By: Isabelle Thorp, Neva Jane Maldonado, Olivia Bresnicky, Ruby Buczkowski
Core classes: required classes that allow students to dip their feet in nearly every subject available at B-CC to discover their academic interests. What about students who’ve already discovered their interests? They should be allowed to dive deep into their narrow list of specific interests. How can this be done? Rearranging core classes.
As students progress at B-CC, their schedules become more flexible and they have more opportunities to choose their courses. Consequently, more classes are available to upperclassmen. Freshmen have little control over their schedule and many of them end up enrolling in classes in which they have no interest, compared to juniors or seniors who have completed more credits. Required classes provide students, especially underclassmen, a glimpse into every subject and the chance to discover their interests. But what about students who have already discovered their interests?
B-CC junior Norah Swatland is one of these students. She is interested in mechanical engineering and wants to pursue a career in the field. She credits B-CC’s engineering pathway courses with helping foster her interest in the field and narrowing down the type of engineering she’d like to study. She believes all students, regardless of grade level, should be given the same opportunity to focus on their interests through accelerated classes.
“Having to take particular [required] courses instead of ones more affiliated with my interests has held back my ability to expand upon my knowledge of my own interests,” said Swatland.
If Norah already knows her interests, why should she have to count the cracks in the ceiling tiles in English class? Students like her, with a strong interest in a specific field, should be able to sit down with their counselors and discuss adjusting their schedule to better incorporate their interests.
We are not arguing to get rid of English classes at B-CC. No one is saying Norah shouldn’t know how to structure an essay. All students will still know the basics of math, grammar, and sciences with core classes as some subjects will be off limits to eliminate. Instead we are arguing she shouldn’t be forced to scrape her toes in the shallow end of every subject known to man while her eyes are on a perfect dive into the deep end of mechanical engineering. She should be able to take out a select few required classes from her schedule so she can make space for classes that focus on her main passions. If a student like Norah wants to focus on STEM classes, she should be allowed to take out a required art or literature class from her schedule.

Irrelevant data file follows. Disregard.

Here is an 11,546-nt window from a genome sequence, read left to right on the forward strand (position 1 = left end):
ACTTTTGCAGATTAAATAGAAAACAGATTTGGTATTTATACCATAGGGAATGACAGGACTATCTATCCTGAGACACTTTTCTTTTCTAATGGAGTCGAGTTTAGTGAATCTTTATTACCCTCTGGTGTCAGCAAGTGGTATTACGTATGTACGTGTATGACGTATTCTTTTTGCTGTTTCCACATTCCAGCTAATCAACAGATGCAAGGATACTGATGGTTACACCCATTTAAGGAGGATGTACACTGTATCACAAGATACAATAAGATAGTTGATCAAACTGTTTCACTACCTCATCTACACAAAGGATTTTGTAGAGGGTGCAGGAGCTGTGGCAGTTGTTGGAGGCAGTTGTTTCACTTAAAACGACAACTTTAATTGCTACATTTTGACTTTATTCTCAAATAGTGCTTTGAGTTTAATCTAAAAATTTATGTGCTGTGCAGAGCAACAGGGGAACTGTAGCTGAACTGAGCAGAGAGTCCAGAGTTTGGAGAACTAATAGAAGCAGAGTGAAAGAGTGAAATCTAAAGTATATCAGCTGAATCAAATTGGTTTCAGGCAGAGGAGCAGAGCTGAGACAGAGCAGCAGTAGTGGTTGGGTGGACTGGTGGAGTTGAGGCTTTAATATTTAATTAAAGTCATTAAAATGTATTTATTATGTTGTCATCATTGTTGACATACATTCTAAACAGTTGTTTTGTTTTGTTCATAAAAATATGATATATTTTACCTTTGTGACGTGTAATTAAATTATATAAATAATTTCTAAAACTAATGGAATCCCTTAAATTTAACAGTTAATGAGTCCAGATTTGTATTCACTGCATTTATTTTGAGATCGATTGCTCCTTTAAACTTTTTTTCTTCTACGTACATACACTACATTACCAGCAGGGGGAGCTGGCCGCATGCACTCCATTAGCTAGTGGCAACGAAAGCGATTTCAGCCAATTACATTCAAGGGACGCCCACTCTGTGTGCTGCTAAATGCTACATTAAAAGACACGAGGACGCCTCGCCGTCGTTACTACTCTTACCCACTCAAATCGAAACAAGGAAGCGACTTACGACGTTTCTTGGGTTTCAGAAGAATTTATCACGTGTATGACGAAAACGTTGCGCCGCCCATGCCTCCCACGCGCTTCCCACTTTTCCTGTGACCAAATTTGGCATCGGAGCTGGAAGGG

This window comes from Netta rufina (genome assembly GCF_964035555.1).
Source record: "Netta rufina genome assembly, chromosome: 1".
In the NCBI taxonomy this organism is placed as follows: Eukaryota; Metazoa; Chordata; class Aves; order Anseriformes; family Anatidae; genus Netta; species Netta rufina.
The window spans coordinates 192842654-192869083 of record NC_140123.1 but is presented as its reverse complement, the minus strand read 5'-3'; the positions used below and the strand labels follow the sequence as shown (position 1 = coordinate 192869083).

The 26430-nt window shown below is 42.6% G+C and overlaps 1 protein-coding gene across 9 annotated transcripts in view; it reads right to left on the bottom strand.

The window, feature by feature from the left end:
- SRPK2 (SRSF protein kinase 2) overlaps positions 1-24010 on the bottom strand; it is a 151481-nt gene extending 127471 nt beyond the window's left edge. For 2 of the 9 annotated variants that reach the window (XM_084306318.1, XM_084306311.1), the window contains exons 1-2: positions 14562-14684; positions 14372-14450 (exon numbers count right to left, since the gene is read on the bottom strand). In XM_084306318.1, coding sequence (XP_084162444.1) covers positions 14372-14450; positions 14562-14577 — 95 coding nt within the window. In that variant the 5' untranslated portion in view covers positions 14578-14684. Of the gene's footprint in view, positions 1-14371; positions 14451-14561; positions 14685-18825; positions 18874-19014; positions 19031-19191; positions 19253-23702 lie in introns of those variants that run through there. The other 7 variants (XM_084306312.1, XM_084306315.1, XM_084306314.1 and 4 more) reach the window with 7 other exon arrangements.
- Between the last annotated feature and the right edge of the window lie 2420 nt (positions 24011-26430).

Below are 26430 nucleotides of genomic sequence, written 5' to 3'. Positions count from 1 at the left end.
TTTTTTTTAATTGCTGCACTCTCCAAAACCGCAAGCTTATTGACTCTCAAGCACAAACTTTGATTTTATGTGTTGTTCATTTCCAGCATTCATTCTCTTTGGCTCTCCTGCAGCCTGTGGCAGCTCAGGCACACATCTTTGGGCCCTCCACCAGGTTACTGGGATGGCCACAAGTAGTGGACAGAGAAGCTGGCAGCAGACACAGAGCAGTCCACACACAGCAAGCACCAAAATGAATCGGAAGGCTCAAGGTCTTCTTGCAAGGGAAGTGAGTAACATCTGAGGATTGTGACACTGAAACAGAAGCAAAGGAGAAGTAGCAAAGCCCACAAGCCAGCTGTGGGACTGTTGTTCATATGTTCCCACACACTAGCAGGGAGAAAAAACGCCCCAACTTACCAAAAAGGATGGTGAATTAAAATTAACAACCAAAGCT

Yes, we have already considered the counterargument: slackers will sprint to their counselor to request enrollment in Health or Yoga for 4 years straight. The requirement of enduring a face-to-face (or worse: a Zoom) interaction with a counselor will likely prevent this. If not, a counselor equipped with a large notepad, many questions about specific career interests, and maybe even a form to fill out will send slackers running so fast their last semester papers fly out of their backpacks. Students like Norah looking to further a specific interest should be given an opportunity to do so. And students who don’t reach out to counselors with the same hope will remain subject to the current required classes and the graduation requirements.
The documented interview process makes it nearly impossible for students to lie their way through it. Suddenly confessing your love of rocket science to your counselor will likely result in a response like “how interesting. You’ve never taken a single class, enrolled in a club, or expressed any interest in this before at all.” The student would now nervously smile as they wonder if their counselor can hear their heartbeat too or see the sweat building upon their forehead. The words “counselor’s office” will result in heart palpitations for years to come.
A formal process will be effective in allowing only students with a genuine academic or career interest to rearrange their required classes and schedules to pursue them. Counselors and students will together decide how much of a student’s schedule will be rearranged and find in-school opportunities like clubs and programs that align with a student’s interests.
Yes, core classes provide students with a glimpse of a variety of subjects, which can be helpful in discovering what both interests and disinterests them. However, students like Norah who’ve already discovered their interests and are looking to further pursue them shouldn’t have to adjust to required classes in their schedules, their schedules should adjust to them.